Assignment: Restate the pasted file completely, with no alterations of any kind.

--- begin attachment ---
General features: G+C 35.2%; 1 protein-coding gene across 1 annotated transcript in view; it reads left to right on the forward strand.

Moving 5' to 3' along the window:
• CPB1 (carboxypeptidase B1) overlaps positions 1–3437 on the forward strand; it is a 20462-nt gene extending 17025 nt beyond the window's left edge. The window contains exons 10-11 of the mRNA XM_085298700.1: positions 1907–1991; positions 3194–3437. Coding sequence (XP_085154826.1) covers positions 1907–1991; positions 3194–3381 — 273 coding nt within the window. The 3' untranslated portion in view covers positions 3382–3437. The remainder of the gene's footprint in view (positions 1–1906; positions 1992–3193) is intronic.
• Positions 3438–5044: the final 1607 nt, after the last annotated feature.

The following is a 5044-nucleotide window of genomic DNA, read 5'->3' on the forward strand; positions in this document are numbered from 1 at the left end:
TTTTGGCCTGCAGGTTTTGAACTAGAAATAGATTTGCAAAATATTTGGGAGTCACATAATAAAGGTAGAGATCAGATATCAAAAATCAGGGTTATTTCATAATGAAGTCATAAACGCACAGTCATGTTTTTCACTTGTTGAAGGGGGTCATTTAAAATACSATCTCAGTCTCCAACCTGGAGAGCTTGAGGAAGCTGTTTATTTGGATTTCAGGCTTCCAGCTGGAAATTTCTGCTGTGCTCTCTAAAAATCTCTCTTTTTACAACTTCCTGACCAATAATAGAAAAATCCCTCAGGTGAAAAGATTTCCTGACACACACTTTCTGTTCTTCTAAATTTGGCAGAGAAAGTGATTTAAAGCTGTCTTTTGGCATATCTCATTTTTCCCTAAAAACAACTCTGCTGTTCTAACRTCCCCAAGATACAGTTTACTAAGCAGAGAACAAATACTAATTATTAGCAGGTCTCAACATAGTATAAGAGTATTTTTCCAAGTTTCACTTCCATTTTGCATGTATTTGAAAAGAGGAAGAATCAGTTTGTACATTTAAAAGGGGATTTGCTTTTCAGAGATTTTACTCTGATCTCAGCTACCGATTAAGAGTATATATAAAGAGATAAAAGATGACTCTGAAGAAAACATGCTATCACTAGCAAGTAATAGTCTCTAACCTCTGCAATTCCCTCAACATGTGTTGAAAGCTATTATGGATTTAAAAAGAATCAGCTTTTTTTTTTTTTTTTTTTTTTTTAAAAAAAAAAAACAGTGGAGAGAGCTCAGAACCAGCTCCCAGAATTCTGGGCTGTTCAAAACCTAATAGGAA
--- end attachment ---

General features: G+C 35.2%; 1 protein-coding gene across 1 annotated transcript in view; it reads left to right on the forward strand.

Moving 5' to 3' along the window:
• CPB1 (carboxypeptidase B1) overlaps positions 1–3437 on the forward strand; it is a 20462-nt gene extending 17025 nt beyond the window's left edge. The window contains exons 10-11 of the mRNA XM_085298700.1: positions 1907–1991; positions 3194–3437. Coding sequence (XP_085154826.1) covers positions 1907–1991; positions 3194–3381 — 273 coding nt within the window. The 3' untranslated portion in view covers positions 3382–3437. The remainder of the gene's footprint in view (positions 1–1906; positions 1992–3193) is intronic.
• Positions 3438–5044: the final 1607 nt, after the last annotated feature.

The following is a 5044-nucleotide window of genomic DNA, read 5'->3' on the forward strand; positions in this document are numbered from 1 at the left end:
TTTTGGCCTGCAGGTTTTGAACTAGAAATAGATTTGCAAAATATTTGGGAGTCACATAATAAAGGTAGAGATCAGATATCAAAAATCAGGGTTATTTCATAATGAAGTCATAAACGCACAGTCATGTTTTTCACTTGTTGAAGGGGGTCATTTAAAATACSATCTCAGTCTCCAACCTGGAGAGCTTGAGGAAGCTGTTTATTTGGATTTCAGGCTTCCAGCTGGAAATTTCTGCTGTGCTCTCTAAAAATCTCTCTTTTTACAACTTCCTGACCAATAATAGAAAAATCCCTCAGGTGAAAAGATTTCCTGACACACACTTTCTGTTCTTCTAAATTTGGCAGAGAAAGTGATTTAAAGCTGTCTTTTGGCATATCTCATTTTTCCCTAAAAACAACTCTGCTGTTCTAACRTCCCCAAGATACAGTTTACTAAGCAGAGAACAAATACTAATTATTAGCAGGTCTCAACATAGTATAAGAGTATTTTTCCAAGTTTCACTTCCATTTTGCATGTATTTGAAAAGAGGAAGAATCAGTTTGTACATTTAAAAGGGGATTTGCTTTTCAGAGATTTTACTCTGATCTCAGCTACCGATTAAGAGTATATATAAAGAGATAAAAGATGACTCTGAAGAAAACATGCTATCACTAGCAAGTAATAGTCTCTAACCTCTGCAATTCCCTCAACATGTGTTGAAAGCTATTATGGATTTAAAAAGAATCAGCTTTTTTTTTTTTTTTTTTTTTTTTAAAAAAAAAAAACAGTGGAGAGAGCTCAGAACCAGCTCCCAGAATTCTGGGCTGTTCAAAACCTAATAGGAA